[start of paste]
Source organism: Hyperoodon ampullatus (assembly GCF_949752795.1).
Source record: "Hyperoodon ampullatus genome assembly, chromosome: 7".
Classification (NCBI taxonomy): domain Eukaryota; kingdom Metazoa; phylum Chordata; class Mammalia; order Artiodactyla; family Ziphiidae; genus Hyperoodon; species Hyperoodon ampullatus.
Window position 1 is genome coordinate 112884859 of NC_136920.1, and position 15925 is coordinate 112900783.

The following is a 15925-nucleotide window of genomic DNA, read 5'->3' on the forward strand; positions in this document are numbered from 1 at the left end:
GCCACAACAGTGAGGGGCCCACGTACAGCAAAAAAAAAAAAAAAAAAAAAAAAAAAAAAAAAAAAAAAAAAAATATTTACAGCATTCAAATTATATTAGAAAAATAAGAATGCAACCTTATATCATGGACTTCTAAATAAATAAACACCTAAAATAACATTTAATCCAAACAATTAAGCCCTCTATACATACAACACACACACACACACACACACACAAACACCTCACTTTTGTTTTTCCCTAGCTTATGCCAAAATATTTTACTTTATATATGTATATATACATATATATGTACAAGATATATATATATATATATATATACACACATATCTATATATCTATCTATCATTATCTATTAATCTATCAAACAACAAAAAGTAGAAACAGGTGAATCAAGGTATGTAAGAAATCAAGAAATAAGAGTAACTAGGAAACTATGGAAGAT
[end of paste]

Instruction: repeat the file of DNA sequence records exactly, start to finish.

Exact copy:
Source organism: Hyperoodon ampullatus (assembly GCF_949752795.1).
Source record: "Hyperoodon ampullatus genome assembly, chromosome: 7".
Classification (NCBI taxonomy): domain Eukaryota; kingdom Metazoa; phylum Chordata; class Mammalia; order Artiodactyla; family Ziphiidae; genus Hyperoodon; species Hyperoodon ampullatus.
Window position 1 is genome coordinate 112884859 of NC_136920.1, and position 15925 is coordinate 112900783.

The following is a 15925-nucleotide window of genomic DNA, read 5'->3' on the forward strand; positions in this document are numbered from 1 at the left end:
GCCACAACAGTGAGGGGCCCACGTACAGCAAAAAAAAAAAAAAAAAAAAAAAAAAAAAAAAAAAAAAAAAAAATATTTACAGCATTCAAATTATATTAGAAAAATAAGAATGCAACCTTATATCATGGACTTCTAAATAAATAAACACCTAAAATAACATTTAATCCAAACAATTAAGCCCTCTATACATACAACACACACACACACACACACACACAAACACCTCACTTTTGTTTTTCCCTAGCTTATGCCAAAATATTTTACTTTATATATGTATATATACATATATATGTACAAGATATATATATATATATATATATACACACATATCTATATATCTATCTATCATTATCTATTAATCTATCAAACAACAAAAAGTAGAAACAGGTGAATCAAGGTATGTAAGAAATCAAGAAATAAGAGTAACTAGGAAACTATGGAAGAT